The experience doesn’t start when you get to the bay, it starts on the journey! On your way there, you’ll have an excellent chance of seeing wildlife, including whales in Frederick Sound and bears on shore. You’ll also see waterfalls dropping straight down from the steep mountains and icebergs along the beach and in the water as you approach the bay.

A waterfall comes down a vertical rock face with some moss and trees surrounding it into the ocean
Many beautiful waterfalls tumble down the sides of the mountains on the way to LeConte Bay

Where is LeConte Glacier?

LeConte Bay is the land of the Shtaxʼhéen Ḵwáan Tlingit. It is is located in Southeast Alaska’s Tongass National Forest, about 25 miles from the town of Petersburg. It is only accessible by boat or air.

How to get to LeConte Glacier

Seeing LeConte Glacier by Boat

A red and white passenger boat with a cabin with windows and outside decks in the water. In the background are mountains and forests
The Point Retreat operated by Seek Alaska Tours takes visitors to LeConte Glacier on half day excursions
Photo Credit: Rob Schwartz/Seek Alaska Tours

I highly recommend taking a boat trip to see LeConte Glacier from Petersburg. You can also get to the glacier from nearby Wrangell, but I recommend doing it from Petersburg because it’s closer. Flightseeing (see below) is also an option, but it’s prone to issues with weather and cancellations.

A boat trip has the added benefit of seeing so much more than the glacier. Experience icebergs floating right by you and all around you, get up close with waterfalls and watch the beach for bears. Whales are frequently seen in Frederick Sound which is the body of water you cross between Petersburg and LeConte Bay. Even if the ice blocks your way to get to the head of the bay, you’ll still be amazed at everything you’ll get to see.

I have personally traveled with Seek Alaska Tours and I highly recommend them! A fifth generation Petersburg fishing family, they offer wonderful sightseeing trips to LeConte Bay and whalewatching in Frederick Sound. This is one of the best tours in all of Alaska!

Seeing LeConte Glacier from the air

Another option for getting to LeConte Glacier is to book a flightseeing tour from Petersburg to fly over the glacier. This eliminates the issue of potentially not being able to get all the way to the glacier, but it adds the complication of weather.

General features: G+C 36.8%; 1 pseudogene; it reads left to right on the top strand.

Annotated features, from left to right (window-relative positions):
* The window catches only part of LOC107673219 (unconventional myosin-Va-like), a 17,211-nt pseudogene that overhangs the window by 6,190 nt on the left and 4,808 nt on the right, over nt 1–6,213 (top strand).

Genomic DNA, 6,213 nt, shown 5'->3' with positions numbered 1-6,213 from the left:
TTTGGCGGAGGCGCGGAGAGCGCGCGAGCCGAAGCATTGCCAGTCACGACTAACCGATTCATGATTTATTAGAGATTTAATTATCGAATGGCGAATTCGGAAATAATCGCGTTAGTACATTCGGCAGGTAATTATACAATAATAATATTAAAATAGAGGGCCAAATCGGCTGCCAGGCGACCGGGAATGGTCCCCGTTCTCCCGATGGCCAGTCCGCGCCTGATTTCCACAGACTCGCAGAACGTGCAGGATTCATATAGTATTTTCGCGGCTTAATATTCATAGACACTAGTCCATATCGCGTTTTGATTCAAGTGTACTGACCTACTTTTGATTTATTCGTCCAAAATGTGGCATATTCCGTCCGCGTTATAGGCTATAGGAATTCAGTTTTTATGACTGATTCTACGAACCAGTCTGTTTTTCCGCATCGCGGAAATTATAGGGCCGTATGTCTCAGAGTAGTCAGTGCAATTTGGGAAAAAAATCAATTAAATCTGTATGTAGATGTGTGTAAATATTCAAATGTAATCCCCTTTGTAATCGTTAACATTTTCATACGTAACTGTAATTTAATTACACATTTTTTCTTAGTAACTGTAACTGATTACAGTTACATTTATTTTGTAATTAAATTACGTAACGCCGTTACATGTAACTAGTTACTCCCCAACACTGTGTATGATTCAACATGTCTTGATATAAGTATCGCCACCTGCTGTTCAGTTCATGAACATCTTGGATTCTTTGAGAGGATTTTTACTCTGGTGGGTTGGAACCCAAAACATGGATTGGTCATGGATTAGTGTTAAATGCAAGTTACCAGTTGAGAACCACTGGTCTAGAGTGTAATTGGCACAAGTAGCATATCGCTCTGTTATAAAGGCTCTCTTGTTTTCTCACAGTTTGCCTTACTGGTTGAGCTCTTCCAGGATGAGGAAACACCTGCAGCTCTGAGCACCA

Southeast Alaska is a very rainy climate and there are frequent days when flying over the glacier isn’t possible. This is a significant disadvantage of going with a flightseeing trip.

Another option is to look for it if you’re flying into Petersburg. I have also seen the LeConte Glacier quite a few times from the air flying between Seattle and Juneau or Seattle and Anchorage. This isn’t a guarantee since you might not be on quite the right flight path to see it, or it could be cloudy! You’ll also be seeing it from very high above. If you want to watch for it, sit on the right side of the plane going north and the left side going south and hope for clear skies and that your route takes you over it!

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Jennie Flaming
Hi! I'm Jennie. I’m a fourth generation Seattleite. I lived in Alaska for many years and I still spend lots of time there every year visiting friends and working as a tour director. I've been a guide for many years in both Alaska and Washington, am a field editor for the Milepost and host the Alaska Uncovered Podcast about Alaska Travel as well as the Washington State Hiking Podcast. I love to share the places I love with visitors, newcomers and my fellow locals. I’m so glad to have you here!